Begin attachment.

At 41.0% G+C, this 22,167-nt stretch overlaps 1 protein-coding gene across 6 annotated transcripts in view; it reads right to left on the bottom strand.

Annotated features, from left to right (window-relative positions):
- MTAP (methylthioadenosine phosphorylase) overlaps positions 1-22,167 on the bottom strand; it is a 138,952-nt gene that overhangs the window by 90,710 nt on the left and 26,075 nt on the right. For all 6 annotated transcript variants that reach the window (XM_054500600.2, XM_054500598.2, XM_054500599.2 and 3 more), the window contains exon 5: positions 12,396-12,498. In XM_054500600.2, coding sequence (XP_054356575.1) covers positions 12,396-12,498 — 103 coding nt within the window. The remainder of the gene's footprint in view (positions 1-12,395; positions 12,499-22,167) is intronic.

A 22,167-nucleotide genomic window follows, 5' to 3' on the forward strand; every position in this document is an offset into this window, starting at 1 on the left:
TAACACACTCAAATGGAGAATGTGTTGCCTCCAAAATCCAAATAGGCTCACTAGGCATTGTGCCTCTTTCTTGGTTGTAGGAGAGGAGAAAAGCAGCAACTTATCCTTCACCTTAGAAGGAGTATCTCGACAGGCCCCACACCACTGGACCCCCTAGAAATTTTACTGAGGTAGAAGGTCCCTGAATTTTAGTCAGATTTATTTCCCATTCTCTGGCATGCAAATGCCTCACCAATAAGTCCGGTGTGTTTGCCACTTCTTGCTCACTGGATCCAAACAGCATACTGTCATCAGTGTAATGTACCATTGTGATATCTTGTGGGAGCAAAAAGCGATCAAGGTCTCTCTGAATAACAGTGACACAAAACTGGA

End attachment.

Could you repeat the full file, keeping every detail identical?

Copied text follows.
At 41.0% G+C, this 22,167-nt stretch overlaps 1 protein-coding gene across 6 annotated transcripts in view; it reads right to left on the bottom strand.

Annotated features, from left to right (window-relative positions):
- MTAP (methylthioadenosine phosphorylase) overlaps positions 1-22,167 on the bottom strand; it is a 138,952-nt gene that overhangs the window by 90,710 nt on the left and 26,075 nt on the right. For all 6 annotated transcript variants that reach the window (XM_054500600.2, XM_054500598.2, XM_054500599.2 and 3 more), the window contains exon 5: positions 12,396-12,498. In XM_054500600.2, coding sequence (XP_054356575.1) covers positions 12,396-12,498 — 103 coding nt within the window. The remainder of the gene's footprint in view (positions 1-12,395; positions 12,499-22,167) is intronic.

A 22,167-nucleotide genomic window follows, 5' to 3' on the forward strand; every position in this document is an offset into this window, starting at 1 on the left:
TAACACACTCAAATGGAGAATGTGTTGCCTCCAAAATCCAAATAGGCTCACTAGGCATTGTGCCTCTTTCTTGGTTGTAGGAGAGGAGAAAAGCAGCAACTTATCCTTCACCTTAGAAGGAGTATCTCGACAGGCCCCACACCACTGGACCCCCTAGAAATTTTACTGAGGTAGAAGGTCCCTGAATTTTAGTCAGATTTATTTCCCATTCTCTGGCATGCAAATGCCTCACCAATAAGTCCGGTGTGTTTGCCACTTCTTGCTCACTGGATCCAAACAGCATACTGTCATCAGTGTAATGTACCATTGTGATATCTTGTGGGAGCAAAAAGCGATCAAGGTCTCTCTGAATAACAGTGACACAAAACTGGA